I use LOL in tweets all the time. I don’t think I ever have in posts. But now I’m going back through four years of blog posts to see if I ever have and deleting them!

LOL!

😉

Reply

hokgardner
Twitter:
April 12, 2011 at 10:53 am

I am a master of telling funny stories and jokes, but I have the hardest time writing funny. So I hold those of you who can in high regard.

Reply

tracy
Twitter:
April 12, 2011 at 2:24 pm

Yes, this exactly. I promise I am a fun date and so fucking funny.(See point #2 above). I cannot translate funny to paper though.

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Penbleth
Twitter:
April 12, 2011 at 11:09 am

I sort of think some things are off-limits, but then I amaze myself by how uptight I have become in my old age. I love the satirical comment about stealing funny tweets for blog posts, because we all know they will unleash the Fury of Hades on anyone who does.

I do think some people can seem to get away with saying certain things that would have someone else lynched, also I think those affected by an issue can probably joke where someone not maybe better keep it to themselves. Just my thoughts.

Reply

annie April 12, 2011 at 11:11 am

Unfortunately, i’m never as funny in print as I am in my head so I often resort to cancer humor. gets ’em every time!

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Wendi
Twitter:
April 12, 2011 at 11:32 am

It bugs the shit out of me when someone writes something offensive and not funny, then they try to hide behind the “it’s satire” argument. Satire, when done the correct way, doesn’t need to be explained.

Also, don’t make jokes about Japan if you’re the voice of a duck.

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m April 13, 2011 at 7:33 pm

Now that Japan/duck comment was FUNNY.

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Cool Dad
Twitter:
April 12, 2011 at 11:34 am

Some funny people bring out good humor in me (refusing an ice cream joke just to be funny). Other funny ones bring out the competitive side, like I have to prove my worth b/c unfortunately, my self-worth can get tangled up in my wit.

The jokes I’m the most proud of just happen instead of me trying to come up with something hilarious.

I’m also a little too easily influenced by those around me, so I need to start reading humor again. I went through a season of reading Sherlock Holmes and found myself writing some really convoluted prose.

When reading your blog, I often find myself thinking I saw what you did there, and I like it.

Reply

TheNextMartha April 12, 2011 at 11:41 am

Well said.

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Erin I'm Gonna Kill Him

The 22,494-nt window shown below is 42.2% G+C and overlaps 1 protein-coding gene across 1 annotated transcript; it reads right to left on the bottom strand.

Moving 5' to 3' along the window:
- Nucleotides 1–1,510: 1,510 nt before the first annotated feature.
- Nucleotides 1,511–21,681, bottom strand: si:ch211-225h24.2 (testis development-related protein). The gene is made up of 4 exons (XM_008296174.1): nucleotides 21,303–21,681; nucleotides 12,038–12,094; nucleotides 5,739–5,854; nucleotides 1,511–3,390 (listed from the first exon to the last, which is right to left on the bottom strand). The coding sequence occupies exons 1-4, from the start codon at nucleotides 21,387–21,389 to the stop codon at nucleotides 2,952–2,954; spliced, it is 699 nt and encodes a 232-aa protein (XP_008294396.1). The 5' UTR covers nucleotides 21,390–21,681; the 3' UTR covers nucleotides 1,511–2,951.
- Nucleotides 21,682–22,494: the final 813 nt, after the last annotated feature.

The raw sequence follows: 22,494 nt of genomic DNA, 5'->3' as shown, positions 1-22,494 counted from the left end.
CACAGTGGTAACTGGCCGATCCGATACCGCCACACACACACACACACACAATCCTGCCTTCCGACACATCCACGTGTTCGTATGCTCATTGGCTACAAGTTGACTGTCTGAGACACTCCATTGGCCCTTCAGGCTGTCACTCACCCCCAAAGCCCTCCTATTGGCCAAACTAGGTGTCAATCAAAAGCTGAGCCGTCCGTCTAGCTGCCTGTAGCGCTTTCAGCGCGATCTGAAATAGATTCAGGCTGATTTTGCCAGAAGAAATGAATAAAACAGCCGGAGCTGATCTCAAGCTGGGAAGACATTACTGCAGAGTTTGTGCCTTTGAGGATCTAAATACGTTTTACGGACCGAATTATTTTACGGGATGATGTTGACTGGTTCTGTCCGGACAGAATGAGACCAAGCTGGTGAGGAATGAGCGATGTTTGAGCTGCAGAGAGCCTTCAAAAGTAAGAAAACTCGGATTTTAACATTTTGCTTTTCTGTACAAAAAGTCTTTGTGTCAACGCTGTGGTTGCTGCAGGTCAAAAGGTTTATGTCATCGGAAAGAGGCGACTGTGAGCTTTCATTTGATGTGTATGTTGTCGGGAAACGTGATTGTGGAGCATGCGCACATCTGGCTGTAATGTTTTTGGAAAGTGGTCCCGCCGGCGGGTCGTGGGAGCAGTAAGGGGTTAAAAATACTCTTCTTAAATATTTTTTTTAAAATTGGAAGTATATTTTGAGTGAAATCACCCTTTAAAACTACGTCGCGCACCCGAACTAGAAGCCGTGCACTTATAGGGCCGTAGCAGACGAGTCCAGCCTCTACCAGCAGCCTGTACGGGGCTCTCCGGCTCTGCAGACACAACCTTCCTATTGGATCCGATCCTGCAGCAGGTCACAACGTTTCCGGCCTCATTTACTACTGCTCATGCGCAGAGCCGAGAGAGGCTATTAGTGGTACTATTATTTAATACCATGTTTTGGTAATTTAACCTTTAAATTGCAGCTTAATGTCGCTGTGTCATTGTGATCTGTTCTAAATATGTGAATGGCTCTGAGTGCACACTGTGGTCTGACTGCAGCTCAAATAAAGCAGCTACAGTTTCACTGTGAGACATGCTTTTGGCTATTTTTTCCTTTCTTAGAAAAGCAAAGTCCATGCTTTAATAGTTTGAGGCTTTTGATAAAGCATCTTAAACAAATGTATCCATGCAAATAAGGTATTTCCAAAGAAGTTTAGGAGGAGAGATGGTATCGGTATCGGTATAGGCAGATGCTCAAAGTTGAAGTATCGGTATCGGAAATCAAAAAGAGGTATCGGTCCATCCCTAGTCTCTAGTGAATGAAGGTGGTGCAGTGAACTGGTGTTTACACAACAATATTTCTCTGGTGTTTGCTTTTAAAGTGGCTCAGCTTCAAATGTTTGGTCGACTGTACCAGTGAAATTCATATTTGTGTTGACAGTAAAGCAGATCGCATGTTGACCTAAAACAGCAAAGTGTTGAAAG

Twitter:
April 12, 2011 at 11:41 am

I agree – can’t teach humor. Remember at BlogHer when all the women in the audience kept asking the humor panel – you were on one of them – where they could go to hone their humor. Made me cringe because humor is something you’re born with…or earn through a challenging childhood filled with Hostess products.

You do is masterfully.

I tend to think nothing is off limits, but I agreed with Liz Winstead’s philosophy that you can’t strike at the core of a hot-button topic, you pick at the edges, like a seagull. She said you can’t ridicule 9-11, but you can make a joke about how everyone post- 9/11 thought they had to share stories about just how CLOSE they ALMOST were to being there ONE WEEK earlier.

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anymommy April 12, 2011 at 11:41 am

Consistent humor is hellishly hard, that’s why we flock here so happily. If I’m trying to be funny, I always think in my head, “They should be laughing with me, about something I’ve done; NOT laughing at someone else.” It’s an elementary school rule, but it’s a good one, I think.

P.S. I had to pick a funny piece for our LTYM show in Spokane (because I’m last & it needs to end light & we’re short on funny). I would give much to be able to practice for you & Wendi & Ann. Maybe Skype? I might beg.

Reply

Missy @ Wonder, Friend
Twitter:
April 12, 2011 at 11:46 am

I think the internet, specifically Twitter and the proliferation of blogs, has led to a lot of people believing their own BS. Saying a funny thing now and then does not a humor writer make. And it certainly doesn’t qualify someone to be The Decider of what’s funny and what’s not. Humor is subjective.

I’m no humor writer. I can be funny. Or not. I do appreciate the funny when I see it, though. True humor writing is a craft, sure; it’s also a natural talent. It can be honed & fine-tuned, but I don’t believe it can be taught. Those who need the tips above may need to consider that humor writing – as a profession – isn’t in the cards.

Reply

MommyNamedApril
Twitter:
April 12, 2011 at 11:48 am

great tips. i suck at humor so i don’t try my hand at it too often.

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Kati
Twitter:
April 12, 2011 at 11:53 am

I usually throw in my LOLs to let the hysterically oversensitive people in my life know “IT’S JUST A FREAKING JOKE! CHILL!!” It’s like code, really. I sometimes do the little 🙂 face, but in MANY cases that just comes off as passive-aggressive. Therefore, I reserve it for the times when I am actually indeed feeling passive-aggressive. Again, it’s code.

If I could add one guideline, it would be “don’t over-explain your joke”. If they didn’t get it, it either wasn’t funny, or they’re stupid. Over-explaining makes it not funny to anyone anymore. Unless you are Dug, from “Up”. His line “it’s funny because the squirrel gets dead” actually MAKES his unfunny joke funny. 🙂

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Stasha
Twitter:
April 12, 2011 at 11:57 am

I see your LOL and raise you ROTFL. I wish somebody would type SQIMC (smiling quietly in my chair). If it is very funny I cry. You make me cry often! Thank awesome dude and mama for great genes. Best gift ever.

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awesome dude April 12, 2011 at 1:19 pm

One of the most humorous sayings about Holocaust was produced by you.
Do you remember Victor and Nellie story?